Employees and guests urged to report “suspicious behavior” under DHS program
Paul Joseph Watson & Alex Jones
January 25, 2013
Airport-style announcements encouraging Americans to “report suspicious activity” in the name of spotting terrorists are now being played in thousands of hotels across America as the Department of Homeland Security’s domestic snitch program expands.
As a result of the DHS’ partnership with media provider LodgeNet Interactive, “TV systems in more than 5,500 hotels began showing public service announcements that encourage anyone observing suspicious activity to immediately report it to the proper authorities. The videos are being shown on a free promotional and information channel that is part of LodgeNet TV systems and appears when the guest room TV is turned on.”
A DHS Hotel & Lodging Advisory flyer filmed inside a hotel in Orlando Florida lists, “visitor attitudes overtly concerned with privacy” as a sign of terrorism, as well as “denial of access to a room,” or guests who take photos and video footage.
Exactly what constitutes “suspicious activity” was also outlined in a previous Homeland Security PSA entitled ‘No Reservations – Suspicious Behavior in Hotels’, which encourages hotel employees and guests to be on the lookout for terrorists.
Banal activities such as paying for a room with cash, even if the individual presents ID, or being “nervous,” were characterized as a suspicious behavior indicative of terrorism by the DHS as part of the federal agency’s ‘See Something, Say Something’ campaign. The clips shows a hotel manager calling the police after a guest says he doesn’t use credit cards.
This is merely one example of a huge network of citizen snoops being recruited to spy on the American people, despite the fact that you are more likely to be killed by intestinal illnesses, allergic reactions to peanuts, bee stings, drowning in the bath, or accident-causing deer than by terrorists.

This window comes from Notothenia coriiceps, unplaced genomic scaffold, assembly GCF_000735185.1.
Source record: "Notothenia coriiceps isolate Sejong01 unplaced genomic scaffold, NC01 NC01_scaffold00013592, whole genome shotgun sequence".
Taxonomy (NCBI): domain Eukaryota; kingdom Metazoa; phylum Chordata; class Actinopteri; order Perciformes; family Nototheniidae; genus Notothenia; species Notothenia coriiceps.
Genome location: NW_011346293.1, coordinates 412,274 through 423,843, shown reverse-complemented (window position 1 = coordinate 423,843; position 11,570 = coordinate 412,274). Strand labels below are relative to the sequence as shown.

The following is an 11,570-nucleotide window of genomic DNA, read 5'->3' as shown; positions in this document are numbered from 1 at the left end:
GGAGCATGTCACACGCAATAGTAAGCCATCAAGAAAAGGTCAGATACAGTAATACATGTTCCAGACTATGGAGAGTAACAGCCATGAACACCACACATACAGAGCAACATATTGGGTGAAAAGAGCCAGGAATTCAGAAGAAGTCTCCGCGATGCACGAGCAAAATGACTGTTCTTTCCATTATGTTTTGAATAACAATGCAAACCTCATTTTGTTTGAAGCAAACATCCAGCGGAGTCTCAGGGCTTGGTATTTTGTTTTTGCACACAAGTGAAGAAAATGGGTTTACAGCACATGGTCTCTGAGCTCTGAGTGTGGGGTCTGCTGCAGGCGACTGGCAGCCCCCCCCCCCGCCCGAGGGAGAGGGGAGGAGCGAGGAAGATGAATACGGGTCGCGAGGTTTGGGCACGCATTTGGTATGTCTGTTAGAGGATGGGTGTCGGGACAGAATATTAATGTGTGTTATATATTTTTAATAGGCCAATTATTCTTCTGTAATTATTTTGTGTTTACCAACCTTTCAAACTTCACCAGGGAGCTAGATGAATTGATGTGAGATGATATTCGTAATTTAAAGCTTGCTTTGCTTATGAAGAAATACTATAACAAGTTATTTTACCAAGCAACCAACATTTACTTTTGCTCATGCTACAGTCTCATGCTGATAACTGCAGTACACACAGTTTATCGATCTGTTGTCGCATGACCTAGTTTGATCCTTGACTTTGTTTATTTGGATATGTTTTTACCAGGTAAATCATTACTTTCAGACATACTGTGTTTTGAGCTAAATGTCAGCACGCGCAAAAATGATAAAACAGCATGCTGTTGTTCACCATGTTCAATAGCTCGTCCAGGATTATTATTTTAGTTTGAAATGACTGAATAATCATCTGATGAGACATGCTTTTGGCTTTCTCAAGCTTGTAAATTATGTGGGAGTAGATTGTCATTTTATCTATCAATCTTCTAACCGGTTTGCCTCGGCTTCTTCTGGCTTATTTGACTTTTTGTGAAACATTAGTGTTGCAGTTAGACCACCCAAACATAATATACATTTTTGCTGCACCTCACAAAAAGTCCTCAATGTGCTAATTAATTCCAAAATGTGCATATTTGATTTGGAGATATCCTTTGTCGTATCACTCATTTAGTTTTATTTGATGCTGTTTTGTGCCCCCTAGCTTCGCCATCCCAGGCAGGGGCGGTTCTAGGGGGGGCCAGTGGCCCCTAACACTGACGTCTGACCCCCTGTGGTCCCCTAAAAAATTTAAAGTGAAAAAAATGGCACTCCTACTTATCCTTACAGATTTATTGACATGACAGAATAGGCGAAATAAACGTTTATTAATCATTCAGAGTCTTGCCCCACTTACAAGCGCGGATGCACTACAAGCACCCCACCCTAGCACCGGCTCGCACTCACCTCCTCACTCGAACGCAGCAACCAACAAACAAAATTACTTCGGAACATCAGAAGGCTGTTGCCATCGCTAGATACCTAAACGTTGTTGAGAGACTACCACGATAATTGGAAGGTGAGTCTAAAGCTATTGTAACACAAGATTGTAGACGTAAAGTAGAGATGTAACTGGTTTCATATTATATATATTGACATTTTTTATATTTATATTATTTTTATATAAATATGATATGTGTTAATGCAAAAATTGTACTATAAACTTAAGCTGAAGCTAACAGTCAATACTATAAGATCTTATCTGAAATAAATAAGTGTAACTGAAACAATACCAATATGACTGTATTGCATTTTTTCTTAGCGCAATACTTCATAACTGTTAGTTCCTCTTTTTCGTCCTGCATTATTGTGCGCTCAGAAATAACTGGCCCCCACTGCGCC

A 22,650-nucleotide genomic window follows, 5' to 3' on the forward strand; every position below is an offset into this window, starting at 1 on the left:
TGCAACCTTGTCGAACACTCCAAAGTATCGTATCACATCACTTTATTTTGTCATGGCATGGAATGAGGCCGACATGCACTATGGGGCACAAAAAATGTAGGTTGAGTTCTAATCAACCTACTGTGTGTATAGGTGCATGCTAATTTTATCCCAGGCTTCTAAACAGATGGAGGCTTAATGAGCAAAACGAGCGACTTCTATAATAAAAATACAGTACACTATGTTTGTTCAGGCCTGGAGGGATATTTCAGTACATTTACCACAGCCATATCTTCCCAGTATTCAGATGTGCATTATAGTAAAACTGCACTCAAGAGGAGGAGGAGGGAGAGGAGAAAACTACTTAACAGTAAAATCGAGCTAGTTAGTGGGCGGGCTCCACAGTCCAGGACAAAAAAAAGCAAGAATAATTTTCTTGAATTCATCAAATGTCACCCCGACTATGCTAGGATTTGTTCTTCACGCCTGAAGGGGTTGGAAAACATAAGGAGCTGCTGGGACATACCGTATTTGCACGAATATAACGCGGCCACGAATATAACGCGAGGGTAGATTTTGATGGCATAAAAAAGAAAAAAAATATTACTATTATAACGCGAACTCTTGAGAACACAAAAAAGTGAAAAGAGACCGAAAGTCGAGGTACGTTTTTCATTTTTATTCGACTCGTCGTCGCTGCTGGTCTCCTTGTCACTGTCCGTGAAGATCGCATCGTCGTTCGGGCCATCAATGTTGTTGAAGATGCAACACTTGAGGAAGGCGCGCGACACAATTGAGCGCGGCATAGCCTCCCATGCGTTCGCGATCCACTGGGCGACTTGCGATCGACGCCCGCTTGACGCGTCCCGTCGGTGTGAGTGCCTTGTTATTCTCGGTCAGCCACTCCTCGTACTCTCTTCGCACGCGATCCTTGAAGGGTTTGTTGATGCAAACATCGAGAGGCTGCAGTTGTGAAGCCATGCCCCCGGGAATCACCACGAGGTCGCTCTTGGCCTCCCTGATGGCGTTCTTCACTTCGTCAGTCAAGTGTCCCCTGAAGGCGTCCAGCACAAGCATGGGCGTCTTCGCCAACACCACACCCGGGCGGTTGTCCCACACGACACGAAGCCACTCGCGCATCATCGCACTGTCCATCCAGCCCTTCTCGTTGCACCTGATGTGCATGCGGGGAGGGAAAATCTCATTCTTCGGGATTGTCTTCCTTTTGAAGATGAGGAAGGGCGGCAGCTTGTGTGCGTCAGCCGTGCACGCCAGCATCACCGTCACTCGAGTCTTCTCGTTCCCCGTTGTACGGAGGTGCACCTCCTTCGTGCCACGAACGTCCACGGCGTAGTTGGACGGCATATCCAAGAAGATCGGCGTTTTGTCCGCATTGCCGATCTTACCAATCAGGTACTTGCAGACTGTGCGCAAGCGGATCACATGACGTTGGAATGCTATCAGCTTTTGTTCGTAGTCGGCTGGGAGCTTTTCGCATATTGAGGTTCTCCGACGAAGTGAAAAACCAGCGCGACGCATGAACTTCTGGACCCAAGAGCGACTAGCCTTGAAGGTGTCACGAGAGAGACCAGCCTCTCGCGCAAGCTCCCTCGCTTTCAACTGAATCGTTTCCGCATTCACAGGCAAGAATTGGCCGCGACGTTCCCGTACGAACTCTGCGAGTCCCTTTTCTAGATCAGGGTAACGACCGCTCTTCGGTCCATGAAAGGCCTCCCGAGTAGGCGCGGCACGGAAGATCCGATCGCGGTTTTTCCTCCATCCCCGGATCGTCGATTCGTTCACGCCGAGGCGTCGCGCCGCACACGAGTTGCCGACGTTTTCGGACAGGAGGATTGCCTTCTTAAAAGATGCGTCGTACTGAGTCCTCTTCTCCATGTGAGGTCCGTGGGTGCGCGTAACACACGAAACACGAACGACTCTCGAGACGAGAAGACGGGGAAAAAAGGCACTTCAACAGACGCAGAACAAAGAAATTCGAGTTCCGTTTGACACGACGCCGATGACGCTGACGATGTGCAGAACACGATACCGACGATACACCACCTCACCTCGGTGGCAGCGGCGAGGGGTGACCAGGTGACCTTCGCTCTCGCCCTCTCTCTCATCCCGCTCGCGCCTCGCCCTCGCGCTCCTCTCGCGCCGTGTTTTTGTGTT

As we have documented, every historical example of such informant programs illustrates that they never lead to a more secure society, but instead breed suspicion, distrust, fear and resentment amongst the population. The only “benefit” that such programs have ever achieved is allowing the state to more easily identify and persecute political dissidents while discouraging the wider population from engaging in any criticism against the government.
Over the past few years, we have highlighted innumerable other examples of how the DHS and other federal agencies are turning the citizens against each other and in the process distracting them from a far bigger threat – corruption and malfeasance within government itself.
- Rental car companies and other retailers are now asking customers a laundry list of questions to ascertain whether they could be terrorists in response to a joint FBI and DHS bulletin which characterized activity such as paying with cash or being “overly concerned about privacy” as a potential indication of terrorism.
- Large cable television companies in the United States are training their employees to look for suspicious behaviorand report it to police under the guise of neighborhood watch initiatives that have their origins in a 2002 program named Operation TIPS. The program was supposedly nixed by Congress yet continues in a myriad of other forms under the auspices of the DHS, including programs that train garbage men to spot terrorists during their rounds.
- In July 2008, we reported on how hundreds of police, firefighters, paramedics and utility workers were trained and dispatched as “Terrorism Liaison Officers” in Colorado, Arizona and California to watch for “suspicious activity” which is later fed into a secret government database.
- An FBI advisory aimed at Internet Cafe owners as part of the Communities Against Terrorism (CAT) program instructs businesses to report people who regularly use cash to pay for their coffee as potential terrorists.
- Under the same program, the FBI also defines bulk buying of food as a sign of potential terrorism and encourages retailers to report such behavior to the authorities.
- DHS promotional videos for the ‘See Something, Say Something’ campaign have portrayed routine behavior as suspicious, including opposing surveillance, using a video camera, talking to police officers, wearing hoodies, driving vans, writing on a piece of paper, and using a cell phone recording application.
- During last year’s Super Bowl, the DHS trained thousands of fast food sellers and other vendors to spot terrorists under the “First Observer” program.
- As part of the ‘See Something, Say Something’ program, Walmart stores across the country play an Orwellian video message featuring Janet Napolitano which encourages shoppers to spy on their fellow citizens.
Watch a satirical video below illustrating the DHS snitch program in action, a skit that is too close to the truth for comfort.